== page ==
1. Level the cakes and cut each cake in half for a total of four layers. Use a dollop of frosting to stick the first layer on a 4-inch cake board. Brush with simple syrup. Pipe a frosting border around the edge and fill the center with about 1 Tbsp of jam. Repeat until you have used all the layers.
  2. Spread a thin layer of frosting over the top and sides and refrigerate the cake for about 15 minutes to set. Frost as desired*, and top with sprinkles!

*For the watercolor effect, I tinted two small portions of frosting (~1/2 cup) different shades of pink (using Americolor Dusty Rose), then randomly dolloped little bits all over the sides. I used an icing scraper to blend the colors and smooth the frosting out, and an offset palette knife to give the frosting a little bit of texture for a rustic finish.

mini vanilla cake from above

30 thoughts on “Mini 4-inch Vanilla Cake

    1. 6″ is my go-to size too! I got the 4-inch pans pretty cheap but hadn’t bothered to scale down a recipe yet. I’ll probably use them more often now; have to scale down a chocolate version next!

  1. ahh little marcus is going to be a big brother! congrats ruth! this is the cutest little cake ever i want to try 4′ pans now it’s so cute!

    1. Hi Fatimah! Yes, it’s about to get a little busier around here, hehe (though nothing compared to you yet!)! Yes, the little pans are so cute. Going to use them for my tiny cakes from now on!

    1. Hi! There’s a link to the pans I use in the second paragraph above. You can often find them in baking supply / craft stores as well.

    1. I don’t have the volume measurements as I do pretty much all my baking by weight for speed and accuracy. There are a lot of online converters you could try, though I’d definitely recommend investing in a kitchen scale (they aren’t expensive!)!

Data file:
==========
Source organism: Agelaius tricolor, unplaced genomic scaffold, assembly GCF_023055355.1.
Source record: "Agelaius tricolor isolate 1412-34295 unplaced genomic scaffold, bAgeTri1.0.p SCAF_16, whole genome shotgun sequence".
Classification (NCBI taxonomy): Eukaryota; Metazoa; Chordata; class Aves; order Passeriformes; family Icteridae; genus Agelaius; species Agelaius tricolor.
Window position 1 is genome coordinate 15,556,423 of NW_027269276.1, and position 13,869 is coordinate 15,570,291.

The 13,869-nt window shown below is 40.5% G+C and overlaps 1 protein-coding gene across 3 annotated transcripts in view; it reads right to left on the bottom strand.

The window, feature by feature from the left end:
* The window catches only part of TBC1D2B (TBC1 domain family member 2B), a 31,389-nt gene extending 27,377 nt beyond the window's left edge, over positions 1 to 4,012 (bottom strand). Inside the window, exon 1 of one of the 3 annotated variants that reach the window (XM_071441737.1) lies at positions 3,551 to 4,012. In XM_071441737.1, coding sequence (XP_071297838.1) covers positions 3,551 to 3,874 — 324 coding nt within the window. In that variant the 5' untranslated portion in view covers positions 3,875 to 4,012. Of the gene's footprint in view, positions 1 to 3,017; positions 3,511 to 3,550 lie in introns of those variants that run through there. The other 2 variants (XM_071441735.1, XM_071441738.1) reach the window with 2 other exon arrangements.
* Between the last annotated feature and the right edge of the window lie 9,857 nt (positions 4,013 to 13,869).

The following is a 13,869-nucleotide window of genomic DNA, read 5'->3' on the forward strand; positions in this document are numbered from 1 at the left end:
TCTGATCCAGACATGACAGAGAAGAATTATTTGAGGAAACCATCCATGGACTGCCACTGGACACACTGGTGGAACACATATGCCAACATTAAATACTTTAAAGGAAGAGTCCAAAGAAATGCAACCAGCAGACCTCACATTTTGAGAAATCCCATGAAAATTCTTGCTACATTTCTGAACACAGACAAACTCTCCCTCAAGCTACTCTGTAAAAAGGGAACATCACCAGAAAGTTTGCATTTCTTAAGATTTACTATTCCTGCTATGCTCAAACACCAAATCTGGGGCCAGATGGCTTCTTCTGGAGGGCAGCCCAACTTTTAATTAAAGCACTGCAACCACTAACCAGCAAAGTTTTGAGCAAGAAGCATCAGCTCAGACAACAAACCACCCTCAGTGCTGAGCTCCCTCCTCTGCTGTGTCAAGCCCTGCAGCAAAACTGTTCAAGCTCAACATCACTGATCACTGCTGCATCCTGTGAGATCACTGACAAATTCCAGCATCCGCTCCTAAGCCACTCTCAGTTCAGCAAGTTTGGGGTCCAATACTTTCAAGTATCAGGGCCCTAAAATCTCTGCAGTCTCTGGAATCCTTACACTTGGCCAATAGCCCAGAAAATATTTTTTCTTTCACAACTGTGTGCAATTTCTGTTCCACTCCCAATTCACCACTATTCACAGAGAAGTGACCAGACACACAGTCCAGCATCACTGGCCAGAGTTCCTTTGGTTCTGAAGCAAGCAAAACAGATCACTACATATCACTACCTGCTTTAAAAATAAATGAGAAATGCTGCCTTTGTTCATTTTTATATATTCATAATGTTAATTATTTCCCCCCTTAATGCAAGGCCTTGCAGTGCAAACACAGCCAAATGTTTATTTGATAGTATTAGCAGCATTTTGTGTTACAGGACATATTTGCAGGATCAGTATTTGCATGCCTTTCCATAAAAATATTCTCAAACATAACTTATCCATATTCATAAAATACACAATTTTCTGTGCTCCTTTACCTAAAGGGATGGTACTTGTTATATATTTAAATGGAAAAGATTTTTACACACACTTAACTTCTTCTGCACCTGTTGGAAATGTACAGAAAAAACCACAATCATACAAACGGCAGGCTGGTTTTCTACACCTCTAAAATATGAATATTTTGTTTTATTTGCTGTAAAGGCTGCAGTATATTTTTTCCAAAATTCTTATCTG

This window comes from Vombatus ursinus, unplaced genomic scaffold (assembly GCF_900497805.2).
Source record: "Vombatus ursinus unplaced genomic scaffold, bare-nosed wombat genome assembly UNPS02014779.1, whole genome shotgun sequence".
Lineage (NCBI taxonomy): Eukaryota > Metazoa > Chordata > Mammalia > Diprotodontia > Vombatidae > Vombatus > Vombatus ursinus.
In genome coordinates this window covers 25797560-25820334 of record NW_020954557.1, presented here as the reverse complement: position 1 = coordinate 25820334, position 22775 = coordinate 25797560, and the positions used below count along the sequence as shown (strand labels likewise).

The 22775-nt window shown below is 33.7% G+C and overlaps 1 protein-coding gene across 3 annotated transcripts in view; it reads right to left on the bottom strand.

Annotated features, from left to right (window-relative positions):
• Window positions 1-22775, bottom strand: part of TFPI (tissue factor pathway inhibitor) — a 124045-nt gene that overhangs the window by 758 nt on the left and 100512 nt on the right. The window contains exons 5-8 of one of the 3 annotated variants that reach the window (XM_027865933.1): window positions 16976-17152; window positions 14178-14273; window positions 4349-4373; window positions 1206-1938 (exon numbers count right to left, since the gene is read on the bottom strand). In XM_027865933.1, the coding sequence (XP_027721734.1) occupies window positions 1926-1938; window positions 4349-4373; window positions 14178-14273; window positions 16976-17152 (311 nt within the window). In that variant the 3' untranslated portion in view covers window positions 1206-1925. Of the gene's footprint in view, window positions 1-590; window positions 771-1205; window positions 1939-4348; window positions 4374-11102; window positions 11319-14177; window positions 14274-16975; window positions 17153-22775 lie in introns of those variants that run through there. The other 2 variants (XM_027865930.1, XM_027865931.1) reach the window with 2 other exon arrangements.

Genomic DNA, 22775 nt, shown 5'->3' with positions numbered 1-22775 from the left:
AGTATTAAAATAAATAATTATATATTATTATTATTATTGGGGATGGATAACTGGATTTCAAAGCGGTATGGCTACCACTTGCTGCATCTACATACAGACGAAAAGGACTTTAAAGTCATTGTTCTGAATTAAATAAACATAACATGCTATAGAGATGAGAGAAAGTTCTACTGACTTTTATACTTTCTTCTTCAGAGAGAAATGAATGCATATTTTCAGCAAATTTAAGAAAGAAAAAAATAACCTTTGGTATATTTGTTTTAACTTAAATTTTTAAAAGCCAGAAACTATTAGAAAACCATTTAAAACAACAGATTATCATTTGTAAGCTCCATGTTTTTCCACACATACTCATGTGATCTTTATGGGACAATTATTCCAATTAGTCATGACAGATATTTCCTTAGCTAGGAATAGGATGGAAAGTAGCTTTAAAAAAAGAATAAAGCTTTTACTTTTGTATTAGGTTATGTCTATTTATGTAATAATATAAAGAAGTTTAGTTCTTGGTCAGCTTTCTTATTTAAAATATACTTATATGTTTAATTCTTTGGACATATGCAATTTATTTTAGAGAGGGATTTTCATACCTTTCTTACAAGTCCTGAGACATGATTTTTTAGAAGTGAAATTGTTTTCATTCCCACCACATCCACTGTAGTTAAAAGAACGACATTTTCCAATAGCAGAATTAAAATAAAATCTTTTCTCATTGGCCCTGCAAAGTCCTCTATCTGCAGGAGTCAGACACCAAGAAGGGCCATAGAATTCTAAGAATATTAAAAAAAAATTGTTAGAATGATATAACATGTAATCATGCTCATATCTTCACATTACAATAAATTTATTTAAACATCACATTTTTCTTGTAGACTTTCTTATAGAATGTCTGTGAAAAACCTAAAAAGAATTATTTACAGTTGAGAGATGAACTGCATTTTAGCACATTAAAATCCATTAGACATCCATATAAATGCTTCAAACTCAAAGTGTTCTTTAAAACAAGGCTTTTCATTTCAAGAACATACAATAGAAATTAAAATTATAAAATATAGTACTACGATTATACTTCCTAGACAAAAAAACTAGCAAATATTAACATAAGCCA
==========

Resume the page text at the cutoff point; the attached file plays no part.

2. For half kg cake how much ingredients I need n wht size pan? Plz reply. Thanks in advance.

    1. Yes, but I would bake in two batches unless you have four 4-inch pans. I would also use a sturdier frosting, like a swiss meringue buttercream.

  3. How tall would you say the batter should be when poured into a 4inch pan? and how tall will the cake be? haven’t gotten an oven thermometer so want to make sure the correct result should be,

    1. I can’t remember the exact height since it’s been awhile since I’ve made this. The layers are fairly thick but they should bake up fine as long as your pans are at least 2″ high.

  4. Hi, can I use buttermilk instead of sour cream? Sour cream is not available here unfortunately. ..or is there any other substitute?

    1. I haven’t tried it, but I think plain greek yogurt would be a better substitute for the sour cream because it’s more similar in consistency. If you try it, please let me know if it works for you!

  5. What a wonderful recipe!
    Could this be doubled and used for 5” tins? Also if I wanted to turn it into chocolate cake how could I go about it?

  6. Hi, I have PME 4 inch tall cake pans. I was just wondering if I could pour all the batter into one 6 x 4 inch cake pan since the cake pan is already so tall or would it result in overflowing. And if it is okay would I need to bake it for longer?

    1. Hi! I haven’t tried baking as one thick layer so I don’t know for certain. It would definitely take longer, though.

    1. I would make the same amount of batter but just fill them no more than 2/3 full. If you have extra batter you can bake as cupcakes. Baking time may differ so just use visual cues to determine doneness!

  7. Should I cut the recipe in half if I wanted to make two 4″ layers? I found a different recipe for a single 4″ chocolate cake, and I wanted to mix the two to make a three layer 4″ cake with both vanilla and chocolate.

    1. I think it depends on how thick you want the layers — in the picture each layer is cut in half for a total of 4 layers, but you can just keep them uncut as well for two thicker layers. Personally I would just make the recipe as written and freeze the extra layer if I decide to cut one into two. Hope that helps!